It's easy to spot an amaryllis with a virus as it will have light green streaks among the normal green color of the leaves.
I knew that heat treatment had been done on other varieties of plants with good success. What was not agreed on was the amount of heat necessary. It had to be high enough to kill the virus but not high enough to kill the plant. I found examples in the 35-37 C range. I have seen others claiming that one hour at 110F would destroy virus infections. This had to be "core" temperature and not air temp.
OK, so on to our "redneck" heat box. I took a regular plastic storage box, made a plywood top, cut a couple of slots for cheap thermometers, drilled a hole for the meat thermometer and installed and wired a receptacle for the 100 watt bulb that was to be the heat source.
Here are the top and bottom shots of the plywood top.
For the test, I used these virused bulbs that had already been dried for about four weeks. This four-week drying period is what I use for all bulbs before repotting for the upcoming season. The bulbs are placed in paper sandwich bags and marked with the name of the bulb. As you can see in the next picture,one bulb was too large for the bags and was placed in a plastic pot.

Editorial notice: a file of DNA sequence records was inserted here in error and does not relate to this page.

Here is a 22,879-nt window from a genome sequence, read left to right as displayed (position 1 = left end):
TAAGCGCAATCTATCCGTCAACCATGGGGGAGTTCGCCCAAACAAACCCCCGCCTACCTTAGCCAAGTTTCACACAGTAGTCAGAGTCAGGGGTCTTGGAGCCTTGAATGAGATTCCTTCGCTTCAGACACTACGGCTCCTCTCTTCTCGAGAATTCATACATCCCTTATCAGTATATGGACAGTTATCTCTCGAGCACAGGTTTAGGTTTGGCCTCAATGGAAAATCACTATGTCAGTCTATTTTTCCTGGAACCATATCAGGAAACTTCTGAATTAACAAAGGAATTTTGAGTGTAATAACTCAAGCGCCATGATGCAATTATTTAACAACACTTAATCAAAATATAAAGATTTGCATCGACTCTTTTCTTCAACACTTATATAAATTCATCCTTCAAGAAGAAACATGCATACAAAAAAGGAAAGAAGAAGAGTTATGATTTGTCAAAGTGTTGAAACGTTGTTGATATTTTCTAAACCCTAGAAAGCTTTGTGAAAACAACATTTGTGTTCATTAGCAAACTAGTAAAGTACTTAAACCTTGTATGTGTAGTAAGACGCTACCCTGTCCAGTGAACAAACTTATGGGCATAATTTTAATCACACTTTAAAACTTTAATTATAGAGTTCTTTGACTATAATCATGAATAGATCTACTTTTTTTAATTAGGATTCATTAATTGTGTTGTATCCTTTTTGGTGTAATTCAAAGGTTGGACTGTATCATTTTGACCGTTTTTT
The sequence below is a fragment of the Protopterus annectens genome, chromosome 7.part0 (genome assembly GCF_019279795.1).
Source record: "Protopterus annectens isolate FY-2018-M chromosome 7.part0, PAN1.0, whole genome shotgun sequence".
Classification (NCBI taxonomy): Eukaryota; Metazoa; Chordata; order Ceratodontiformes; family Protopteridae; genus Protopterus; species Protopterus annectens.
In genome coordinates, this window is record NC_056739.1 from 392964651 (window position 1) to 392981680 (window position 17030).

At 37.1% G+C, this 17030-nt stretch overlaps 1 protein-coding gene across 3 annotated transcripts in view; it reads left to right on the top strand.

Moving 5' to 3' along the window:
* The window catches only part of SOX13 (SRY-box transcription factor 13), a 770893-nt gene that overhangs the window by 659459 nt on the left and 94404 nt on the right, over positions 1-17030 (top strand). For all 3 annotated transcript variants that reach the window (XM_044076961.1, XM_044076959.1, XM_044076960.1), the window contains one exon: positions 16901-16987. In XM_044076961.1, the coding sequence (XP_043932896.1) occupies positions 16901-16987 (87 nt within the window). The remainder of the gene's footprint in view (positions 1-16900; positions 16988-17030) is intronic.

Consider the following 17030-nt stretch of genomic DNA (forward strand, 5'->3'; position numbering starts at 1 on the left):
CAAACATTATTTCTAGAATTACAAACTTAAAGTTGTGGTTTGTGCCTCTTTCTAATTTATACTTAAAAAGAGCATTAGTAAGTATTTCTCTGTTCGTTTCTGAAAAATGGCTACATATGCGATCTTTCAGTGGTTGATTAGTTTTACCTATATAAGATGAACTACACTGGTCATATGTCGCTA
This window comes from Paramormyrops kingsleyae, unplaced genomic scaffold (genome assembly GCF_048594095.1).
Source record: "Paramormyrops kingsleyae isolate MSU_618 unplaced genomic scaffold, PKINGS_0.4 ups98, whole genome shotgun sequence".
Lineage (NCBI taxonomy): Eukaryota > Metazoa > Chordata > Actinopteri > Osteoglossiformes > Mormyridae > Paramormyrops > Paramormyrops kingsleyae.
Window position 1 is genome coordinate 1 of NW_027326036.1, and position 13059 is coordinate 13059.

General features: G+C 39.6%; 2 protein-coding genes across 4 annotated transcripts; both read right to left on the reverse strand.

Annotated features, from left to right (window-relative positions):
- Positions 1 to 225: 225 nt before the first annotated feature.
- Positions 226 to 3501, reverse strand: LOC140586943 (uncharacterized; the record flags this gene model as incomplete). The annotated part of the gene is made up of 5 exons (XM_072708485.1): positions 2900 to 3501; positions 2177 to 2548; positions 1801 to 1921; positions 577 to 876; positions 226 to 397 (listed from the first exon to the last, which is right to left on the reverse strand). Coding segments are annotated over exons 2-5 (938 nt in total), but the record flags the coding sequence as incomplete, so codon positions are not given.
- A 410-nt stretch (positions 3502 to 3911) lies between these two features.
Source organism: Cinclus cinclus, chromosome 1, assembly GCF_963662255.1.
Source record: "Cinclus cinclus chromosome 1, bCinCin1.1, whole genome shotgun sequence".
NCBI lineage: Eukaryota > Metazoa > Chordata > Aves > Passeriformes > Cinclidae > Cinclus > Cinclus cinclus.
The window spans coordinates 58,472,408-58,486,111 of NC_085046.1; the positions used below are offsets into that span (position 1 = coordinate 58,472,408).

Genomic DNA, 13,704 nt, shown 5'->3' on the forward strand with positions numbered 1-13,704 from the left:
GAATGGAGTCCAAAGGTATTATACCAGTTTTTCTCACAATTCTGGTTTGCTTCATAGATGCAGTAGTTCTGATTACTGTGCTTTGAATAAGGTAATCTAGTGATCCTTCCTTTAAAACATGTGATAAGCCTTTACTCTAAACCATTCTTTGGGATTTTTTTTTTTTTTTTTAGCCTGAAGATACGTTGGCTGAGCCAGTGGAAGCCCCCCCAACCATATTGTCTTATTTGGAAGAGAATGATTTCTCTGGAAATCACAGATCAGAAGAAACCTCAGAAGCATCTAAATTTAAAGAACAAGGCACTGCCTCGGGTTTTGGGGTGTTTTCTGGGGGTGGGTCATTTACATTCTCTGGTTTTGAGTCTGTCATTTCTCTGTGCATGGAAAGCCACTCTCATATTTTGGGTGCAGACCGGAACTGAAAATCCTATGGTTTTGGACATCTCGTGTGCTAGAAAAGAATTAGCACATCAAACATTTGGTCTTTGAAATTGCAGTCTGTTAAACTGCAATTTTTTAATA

You will also see a clay pot, upside down, in the box. This is for the sacrificial onion. The onion is for the meat thermometer to penetrate to the center so we have a good reference for "core" temp. This onion is larger than the largest bulb so when it's core temp is reached we can be sure the bulbs are heated through.
So what did I take away from this? First, it seems to work, at least in some cases. Of the eighteen bulbs only two have shown signs of virus after being planted for over three months. I will continue to watch the others as signs may not show up until the plants are under stress.
The box needs more heat as it took too long to reach 110 degrees in the core of the onion. I have added receptacles for two more 100 watt bulbs. It is much too early to say that this kills virus in bulbs. What we can say is, it shows promise and I will be conducting further tests. I will also be raising the temperature to 120 degrees for the next batch.
In addition, I have found a couple of other uses for the heat box. Since adding the two other 100 watt bulbs I have been able to sterilize clay pots and have also used the box as a "heat mat" for starting seed.
Follow up. Two months ago I ran this test again with different bulbs and with some Brugmansia cuttings I knew to be infected. Everything was the same except the temperature was raised to 120 degrees at the core and held there for one hour and twenty minutes. None of the bulbs showed signs of damage from the heat and none have shown signs of virus to this point. I will now be treating all of my bulbs each fall as I believe this treatment has definite value.